Supplier Code of Conduct FAQ


Does Skullcandy have a written supplier code of conduct or a comparable set of business principles to monitor its manufacturers?

Yes, Skullcandy's Supplier Code of Conduct includes globally binding rules applicable to every factory where Skullcandy products are produced. The code outlines requirements in the areas of child labor, forced labor, health and safety, work hours, and benefits, along with environmental requirements.

How do you select your factories?

Quality, business factors (technologies, skill, location, price, customer service, ability to deliver on time); and environmental and social performance are the factors that we consider.

Our Supplier Social Responsibility team operates alongside our sourcing and quality departments to work with factories when their practices do not meet our social and/or environmental standards. Failure to meet our minimum standards in any way automatically disqualifies a factory from being considered for new business from Skullcandy. When evaluating our supply chain social responsibility performance, we evaluate the extent to which our factories’ practices meet or exceed the standards set in our Supplier Code of Conduct. We also consider the extent to which factory managers are willing to work with to improve areas in which their factories have room to improve.

How much contact do you have with your factories?

Our sourcing and quality teams visit a large percentage of factories in of our supply chain on an ongoing basis. Team members are in daily e-mail and phone contact with factories. We engage the services of third-party auditors to visit the factories to review their operations for a variety of factors and concerns. Skullcandy's design, development and production staffs are also in constant e-mail contact with our factories and visit them frequently. Skullcandy quality and sourcing team members are being trained to recognize and report human rights and health and safety noncompliances in the factories.

Where does Skullcandy manufacture its products?

When we develop a new product, we look worldwide to find factories with the skills and equipment to do a quality job and deliver on time at a competitive price while doing the least environmental harm and treating workers fairly. You may view the country of origin labels on our products to get an idea for where our products are made.

Does Skullcandy work in countries like China that have poor human rights and environmental records?

We believe in choosing factories wisely and in engaging constructively with them. Some of the countries in which we work, including China, have poor-to-mixed records for protecting the environment and workers' rights. The U.S.'s record is better, but not as good – in some cases not nearly as good – as either the E.U.'s or Japan's. We've made the choice not to disengage automatically from countries on the basis of their deficiencies. Skullcandy cannot change the work culture or government policies of the countries we do business in, but we work with factories that have gone through our due diligence to ensure they adhere with all relevant international and country of origin laws, as well as our own standards articulated in our Supplier Code of Conduct.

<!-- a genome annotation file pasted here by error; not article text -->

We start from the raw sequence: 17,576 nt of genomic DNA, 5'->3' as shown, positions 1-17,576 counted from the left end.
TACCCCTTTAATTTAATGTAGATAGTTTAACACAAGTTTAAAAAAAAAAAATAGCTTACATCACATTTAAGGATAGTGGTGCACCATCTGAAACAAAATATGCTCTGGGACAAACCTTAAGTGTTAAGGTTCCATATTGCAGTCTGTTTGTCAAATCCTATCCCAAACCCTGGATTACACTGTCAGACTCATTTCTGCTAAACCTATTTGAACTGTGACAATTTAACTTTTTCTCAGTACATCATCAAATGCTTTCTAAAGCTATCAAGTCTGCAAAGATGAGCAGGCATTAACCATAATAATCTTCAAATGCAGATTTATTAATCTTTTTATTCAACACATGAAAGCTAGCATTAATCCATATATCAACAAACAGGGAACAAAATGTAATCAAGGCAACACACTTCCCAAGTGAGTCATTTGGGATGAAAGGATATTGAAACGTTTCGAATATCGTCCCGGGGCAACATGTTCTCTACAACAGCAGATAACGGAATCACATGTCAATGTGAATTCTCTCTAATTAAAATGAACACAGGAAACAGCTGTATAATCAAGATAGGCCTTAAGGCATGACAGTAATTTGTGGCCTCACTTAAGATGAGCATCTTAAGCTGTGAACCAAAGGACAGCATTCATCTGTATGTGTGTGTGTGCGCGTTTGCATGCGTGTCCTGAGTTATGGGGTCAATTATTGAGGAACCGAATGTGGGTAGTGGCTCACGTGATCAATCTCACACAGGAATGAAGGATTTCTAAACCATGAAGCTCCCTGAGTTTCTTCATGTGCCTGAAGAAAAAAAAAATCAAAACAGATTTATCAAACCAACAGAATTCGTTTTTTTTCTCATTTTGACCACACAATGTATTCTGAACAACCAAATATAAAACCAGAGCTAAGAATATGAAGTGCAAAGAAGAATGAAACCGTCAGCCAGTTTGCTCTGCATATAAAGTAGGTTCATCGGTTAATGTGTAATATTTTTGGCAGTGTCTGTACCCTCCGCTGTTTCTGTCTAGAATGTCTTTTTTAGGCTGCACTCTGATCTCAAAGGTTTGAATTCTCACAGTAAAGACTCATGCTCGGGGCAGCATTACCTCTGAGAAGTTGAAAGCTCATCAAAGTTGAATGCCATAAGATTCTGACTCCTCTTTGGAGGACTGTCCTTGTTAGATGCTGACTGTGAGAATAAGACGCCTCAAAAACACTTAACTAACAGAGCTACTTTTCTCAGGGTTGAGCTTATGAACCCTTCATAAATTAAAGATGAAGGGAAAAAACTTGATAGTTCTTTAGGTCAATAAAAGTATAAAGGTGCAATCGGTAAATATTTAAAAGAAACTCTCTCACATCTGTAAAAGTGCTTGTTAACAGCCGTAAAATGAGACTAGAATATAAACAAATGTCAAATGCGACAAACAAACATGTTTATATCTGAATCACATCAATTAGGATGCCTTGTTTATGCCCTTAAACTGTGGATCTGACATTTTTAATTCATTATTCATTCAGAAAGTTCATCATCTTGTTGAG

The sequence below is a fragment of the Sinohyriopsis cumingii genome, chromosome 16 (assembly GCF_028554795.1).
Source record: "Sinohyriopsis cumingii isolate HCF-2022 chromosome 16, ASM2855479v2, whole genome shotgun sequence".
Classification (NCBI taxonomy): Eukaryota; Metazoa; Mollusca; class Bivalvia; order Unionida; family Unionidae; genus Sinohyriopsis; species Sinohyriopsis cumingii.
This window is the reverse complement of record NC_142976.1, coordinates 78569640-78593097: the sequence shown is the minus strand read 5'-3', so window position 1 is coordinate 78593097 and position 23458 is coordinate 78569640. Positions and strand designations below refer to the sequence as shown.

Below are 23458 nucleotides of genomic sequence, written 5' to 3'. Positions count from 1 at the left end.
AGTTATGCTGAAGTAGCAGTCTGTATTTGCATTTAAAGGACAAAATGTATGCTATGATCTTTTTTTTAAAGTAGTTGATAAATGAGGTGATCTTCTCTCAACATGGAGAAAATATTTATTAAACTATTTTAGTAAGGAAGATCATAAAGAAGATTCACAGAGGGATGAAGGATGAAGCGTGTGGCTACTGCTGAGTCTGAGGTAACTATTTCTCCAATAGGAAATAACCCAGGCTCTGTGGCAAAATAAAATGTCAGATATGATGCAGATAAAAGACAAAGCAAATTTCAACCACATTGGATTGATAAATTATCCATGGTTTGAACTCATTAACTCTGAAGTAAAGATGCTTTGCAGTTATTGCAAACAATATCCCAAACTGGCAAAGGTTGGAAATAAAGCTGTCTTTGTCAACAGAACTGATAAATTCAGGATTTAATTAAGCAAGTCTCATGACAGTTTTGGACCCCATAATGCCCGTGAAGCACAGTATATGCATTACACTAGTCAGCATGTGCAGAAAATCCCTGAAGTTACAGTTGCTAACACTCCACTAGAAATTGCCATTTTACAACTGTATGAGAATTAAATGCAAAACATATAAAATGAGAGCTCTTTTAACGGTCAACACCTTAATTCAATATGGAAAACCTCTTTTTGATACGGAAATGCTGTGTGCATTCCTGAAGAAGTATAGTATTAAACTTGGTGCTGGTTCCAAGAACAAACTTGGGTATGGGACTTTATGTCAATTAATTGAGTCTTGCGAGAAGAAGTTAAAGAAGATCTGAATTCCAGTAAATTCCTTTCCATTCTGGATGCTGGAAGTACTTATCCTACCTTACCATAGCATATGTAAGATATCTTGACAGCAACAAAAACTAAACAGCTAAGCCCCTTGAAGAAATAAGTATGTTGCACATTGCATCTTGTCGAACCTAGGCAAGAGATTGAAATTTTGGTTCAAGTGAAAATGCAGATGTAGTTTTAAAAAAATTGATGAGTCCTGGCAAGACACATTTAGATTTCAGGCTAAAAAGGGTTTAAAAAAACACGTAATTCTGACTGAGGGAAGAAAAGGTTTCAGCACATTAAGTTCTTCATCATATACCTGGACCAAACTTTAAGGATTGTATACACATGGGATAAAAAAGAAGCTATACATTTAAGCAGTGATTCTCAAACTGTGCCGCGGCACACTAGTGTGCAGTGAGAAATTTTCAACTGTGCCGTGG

Do children make your products?

Our Supplier Code of Conduct requires that all of our factories comply with local law, but even if local law allows it, we will work with no factory that employs workers under 15, the minimum age acceptable to the International Labor Organization. Our Code of Conduct prohibits the employment of workers for excessive hours or in hazardous conditions. We will commence pre-screening (January 2013) our factories for social responsibility before any orders are placed: this includes a check for child labor. If child labor is found in our factories, we will work with the factory to bring them into compliance with our Code.

What happens if a factory is found to be out of compliance with Skullcandy's Supplier Code of Conduct?

We have begun engaging professional third-party auditors to perform most of our social audits. A social audit report describes factory compliance with the requirements of our Code and local law. These reports will go to our Supplier Social Responsibility team for review. If noncompliance is identified at a factory, then we will work with the factory’s management to develop a corrective action plan, including a timeline for reaching full compliance. On occasions where problems are particularly serious, we will engage a factory directly in a continuous improvement process that includes further audits, longer-term training and onsite help to resolve the issues. It's also important that the factory take responsibility for its shortcomings and work actively to correct them.

Will Skullcandy ever sever relations with factories found to be out of compliance with its Supplier Code of Conduct?

Yes we will, as a last resort. But because the goal of our program is to safeguard and improve workers’ rights, it is our policy to work with factories to correct social problems and promote better practices. As a factory customer we can have a positive influence; as an outsider we would have little or no leverage. Leaving a factory usually leads to further deterioration of workplace conditions and can result in layoffs. Should a factory ultimately be unwilling or unable to meet our requirements, we would terminate our relationship.


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